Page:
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Twain classics to drop racial slur

A new edition of Adventures of Huckleberry Finn and Tom Sawyer will replace the n-word with "slave" in an effort to boost acceptance of the books.

A new edition of Adventures of Huckleberry Finn and Tom Sawyer will replace the n-word with "slave" in an effort to boost acceptance of the books.

Mark Twain's classics are frequently challenged because of the use of the racial slur and appeared as recently as 2007 on the American Library Association's list of most banned books.

NewSouth Books in Alabama is to publish a combined volume of the books in February that will make the alteration.

"It's such a shame that one word should be a barrier between a marvellous reading experience and a lot of readers," said Twain scholar Alan Gribben, who is working with the publisher on the new versions.

There is a risk that a new generation may miss out on reading Adventures of Huckleberry Finn or Tom Sawyer because of sensitivity about the use of the "n-word," Gribben said.

The word appears 219 times in Adventures of Huckleberry Finn and four times in Tom Sawyer, he said.

Twain, whose real name was Samuel Langhorne Clemens, was very particular about selecting words and once wrote that "the difference between the almost right word and the right word is really a large matter."

'Wrong-headed' change

Not everyone is happy with the decision to alter Twain, considered an American master of language.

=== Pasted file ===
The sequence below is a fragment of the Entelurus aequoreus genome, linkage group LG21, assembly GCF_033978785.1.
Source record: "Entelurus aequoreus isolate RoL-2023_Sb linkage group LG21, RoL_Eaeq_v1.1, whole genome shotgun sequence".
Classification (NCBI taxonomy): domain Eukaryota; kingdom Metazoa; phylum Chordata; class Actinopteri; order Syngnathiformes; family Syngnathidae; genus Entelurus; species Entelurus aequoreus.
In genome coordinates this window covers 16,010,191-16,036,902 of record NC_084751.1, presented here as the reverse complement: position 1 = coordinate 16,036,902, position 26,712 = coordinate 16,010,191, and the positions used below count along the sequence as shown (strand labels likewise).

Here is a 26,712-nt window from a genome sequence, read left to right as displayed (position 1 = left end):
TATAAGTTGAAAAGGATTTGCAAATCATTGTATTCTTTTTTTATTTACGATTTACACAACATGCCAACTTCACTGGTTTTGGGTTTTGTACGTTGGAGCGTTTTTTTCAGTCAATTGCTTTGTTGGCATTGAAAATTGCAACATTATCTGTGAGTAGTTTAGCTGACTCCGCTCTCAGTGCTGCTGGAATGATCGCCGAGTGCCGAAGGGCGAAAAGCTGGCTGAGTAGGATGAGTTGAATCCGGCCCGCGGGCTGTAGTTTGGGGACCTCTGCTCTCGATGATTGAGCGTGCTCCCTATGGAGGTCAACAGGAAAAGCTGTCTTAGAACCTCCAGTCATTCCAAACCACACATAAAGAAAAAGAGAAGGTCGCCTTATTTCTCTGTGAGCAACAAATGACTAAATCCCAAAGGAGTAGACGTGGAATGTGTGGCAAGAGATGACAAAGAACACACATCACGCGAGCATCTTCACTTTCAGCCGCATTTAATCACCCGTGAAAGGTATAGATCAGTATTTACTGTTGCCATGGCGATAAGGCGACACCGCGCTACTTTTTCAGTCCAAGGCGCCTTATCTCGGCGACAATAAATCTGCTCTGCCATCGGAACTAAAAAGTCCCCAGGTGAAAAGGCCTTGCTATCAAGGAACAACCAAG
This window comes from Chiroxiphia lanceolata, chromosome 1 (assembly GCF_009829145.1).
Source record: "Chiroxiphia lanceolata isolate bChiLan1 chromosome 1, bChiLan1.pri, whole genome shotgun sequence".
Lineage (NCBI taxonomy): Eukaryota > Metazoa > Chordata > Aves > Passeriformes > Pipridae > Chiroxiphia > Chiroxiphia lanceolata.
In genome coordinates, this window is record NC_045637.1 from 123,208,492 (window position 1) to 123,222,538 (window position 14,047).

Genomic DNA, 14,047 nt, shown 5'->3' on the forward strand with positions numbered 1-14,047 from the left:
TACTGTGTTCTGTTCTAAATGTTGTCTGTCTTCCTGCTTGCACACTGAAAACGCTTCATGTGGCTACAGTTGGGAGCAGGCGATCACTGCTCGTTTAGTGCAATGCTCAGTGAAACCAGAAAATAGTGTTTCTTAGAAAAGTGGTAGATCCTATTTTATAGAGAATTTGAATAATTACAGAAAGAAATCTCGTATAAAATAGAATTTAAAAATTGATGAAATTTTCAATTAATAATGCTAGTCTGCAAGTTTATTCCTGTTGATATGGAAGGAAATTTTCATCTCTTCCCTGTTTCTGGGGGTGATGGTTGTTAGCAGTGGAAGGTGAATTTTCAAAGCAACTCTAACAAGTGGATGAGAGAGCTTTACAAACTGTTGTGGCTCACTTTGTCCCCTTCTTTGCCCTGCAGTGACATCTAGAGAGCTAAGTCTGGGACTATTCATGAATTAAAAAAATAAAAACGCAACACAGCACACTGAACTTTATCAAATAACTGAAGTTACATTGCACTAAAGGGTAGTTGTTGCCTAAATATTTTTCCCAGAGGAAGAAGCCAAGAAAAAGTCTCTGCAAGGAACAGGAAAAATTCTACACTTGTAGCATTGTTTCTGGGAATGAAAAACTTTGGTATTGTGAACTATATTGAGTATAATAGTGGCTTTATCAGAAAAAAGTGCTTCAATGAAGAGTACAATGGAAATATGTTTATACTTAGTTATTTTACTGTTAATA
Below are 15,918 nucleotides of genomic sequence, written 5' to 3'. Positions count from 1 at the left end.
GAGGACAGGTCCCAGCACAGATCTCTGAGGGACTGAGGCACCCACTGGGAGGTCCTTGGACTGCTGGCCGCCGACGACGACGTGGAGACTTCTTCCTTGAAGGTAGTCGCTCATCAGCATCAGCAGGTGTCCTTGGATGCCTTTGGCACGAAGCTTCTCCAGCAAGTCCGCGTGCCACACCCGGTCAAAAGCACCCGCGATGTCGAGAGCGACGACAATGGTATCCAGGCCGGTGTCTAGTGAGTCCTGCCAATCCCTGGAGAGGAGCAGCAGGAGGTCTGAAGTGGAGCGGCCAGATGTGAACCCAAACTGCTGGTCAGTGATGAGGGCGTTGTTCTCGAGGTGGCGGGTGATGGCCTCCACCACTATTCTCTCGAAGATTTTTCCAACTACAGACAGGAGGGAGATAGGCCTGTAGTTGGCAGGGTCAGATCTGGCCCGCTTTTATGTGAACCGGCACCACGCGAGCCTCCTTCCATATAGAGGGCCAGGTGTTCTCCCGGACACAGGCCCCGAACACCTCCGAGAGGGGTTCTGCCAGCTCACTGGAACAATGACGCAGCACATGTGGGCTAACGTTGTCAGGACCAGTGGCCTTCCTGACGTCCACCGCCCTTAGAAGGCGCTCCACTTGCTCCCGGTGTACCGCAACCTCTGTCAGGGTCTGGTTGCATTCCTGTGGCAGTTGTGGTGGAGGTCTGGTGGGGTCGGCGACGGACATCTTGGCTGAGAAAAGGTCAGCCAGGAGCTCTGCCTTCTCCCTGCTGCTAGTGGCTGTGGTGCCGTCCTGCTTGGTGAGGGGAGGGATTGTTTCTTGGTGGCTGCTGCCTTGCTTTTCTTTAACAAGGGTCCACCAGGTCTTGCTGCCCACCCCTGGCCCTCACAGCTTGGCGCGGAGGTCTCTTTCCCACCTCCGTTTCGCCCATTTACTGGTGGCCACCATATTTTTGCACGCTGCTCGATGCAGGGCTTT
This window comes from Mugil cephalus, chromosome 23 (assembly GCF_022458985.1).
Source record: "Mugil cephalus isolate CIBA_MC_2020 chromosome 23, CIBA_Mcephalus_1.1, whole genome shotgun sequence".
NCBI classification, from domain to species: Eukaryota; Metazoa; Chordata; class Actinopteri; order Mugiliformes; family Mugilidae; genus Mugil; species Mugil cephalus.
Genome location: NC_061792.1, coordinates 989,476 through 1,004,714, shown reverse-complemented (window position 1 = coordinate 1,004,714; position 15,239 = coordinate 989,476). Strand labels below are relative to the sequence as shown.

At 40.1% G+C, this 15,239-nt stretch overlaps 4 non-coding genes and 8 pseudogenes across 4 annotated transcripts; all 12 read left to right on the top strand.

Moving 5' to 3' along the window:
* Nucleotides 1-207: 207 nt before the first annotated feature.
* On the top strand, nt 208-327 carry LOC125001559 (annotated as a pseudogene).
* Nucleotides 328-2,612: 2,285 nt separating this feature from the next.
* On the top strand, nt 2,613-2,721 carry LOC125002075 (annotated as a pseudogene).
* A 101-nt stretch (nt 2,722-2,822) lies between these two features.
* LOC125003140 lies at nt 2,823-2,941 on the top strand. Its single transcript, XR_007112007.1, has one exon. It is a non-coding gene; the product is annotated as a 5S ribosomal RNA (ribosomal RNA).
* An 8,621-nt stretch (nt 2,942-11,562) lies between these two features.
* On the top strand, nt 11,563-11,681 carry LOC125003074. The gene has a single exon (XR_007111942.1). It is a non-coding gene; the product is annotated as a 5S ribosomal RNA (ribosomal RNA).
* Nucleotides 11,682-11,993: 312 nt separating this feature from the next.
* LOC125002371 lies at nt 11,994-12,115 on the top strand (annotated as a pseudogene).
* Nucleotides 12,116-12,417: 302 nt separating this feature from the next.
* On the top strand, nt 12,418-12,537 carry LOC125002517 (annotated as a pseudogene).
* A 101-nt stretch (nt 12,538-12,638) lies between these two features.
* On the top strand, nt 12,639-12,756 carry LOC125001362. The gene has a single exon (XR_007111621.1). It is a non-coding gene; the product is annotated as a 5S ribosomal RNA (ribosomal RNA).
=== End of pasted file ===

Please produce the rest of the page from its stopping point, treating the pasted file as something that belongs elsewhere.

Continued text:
Rob Morrison, an English professor at Queen's University in Kingston, Ont., called the changes "wrong-headed."

"I don't believe that we can solve racism by pretending that word wasn't used during this time," he said in an interview with CBC News.

"If that word makes you uncomfortable — it should make you uncomfortable  and the best way to solve that discomfort is to talk about it."

Morrison said he would be happy to see Twain's classics taught to children in Grades 7 and 8 (about age 11-13).

"They have heard that word," he said. "What they maybe haven't heard is an intelligent discussion of the word and what it meant at the time."

That kind of discussion takes good, committed teaching, he said, but if youngsters never hear racism discussed, they risk thinking that it is culturally acceptable, especially now that rappers have appropriated the word.

Gribben acknowledged he has received a flood of email accusing him of desecrating the novels, but says the emails, in which people resort to euphemism rather than use the offensive word, prove how uncomfortable modern readers are with the word.

He said he has experimented with changing the word at live readings and found that audiences accepted the change.

Schools should have the option of choosing a book that substitutes "slave" for the racial slur, he said.

Twain published Huckleberry Finn in 1885, and it is set in pre-Civil War days when the character Jim was still in the grips of slavery. Twain set out to depict a southern U.S. of the past and Jim, a close friend of Tom Sawyer and Huck Finn, is frequently referred to with a racial slur.

With files from The Associated Press

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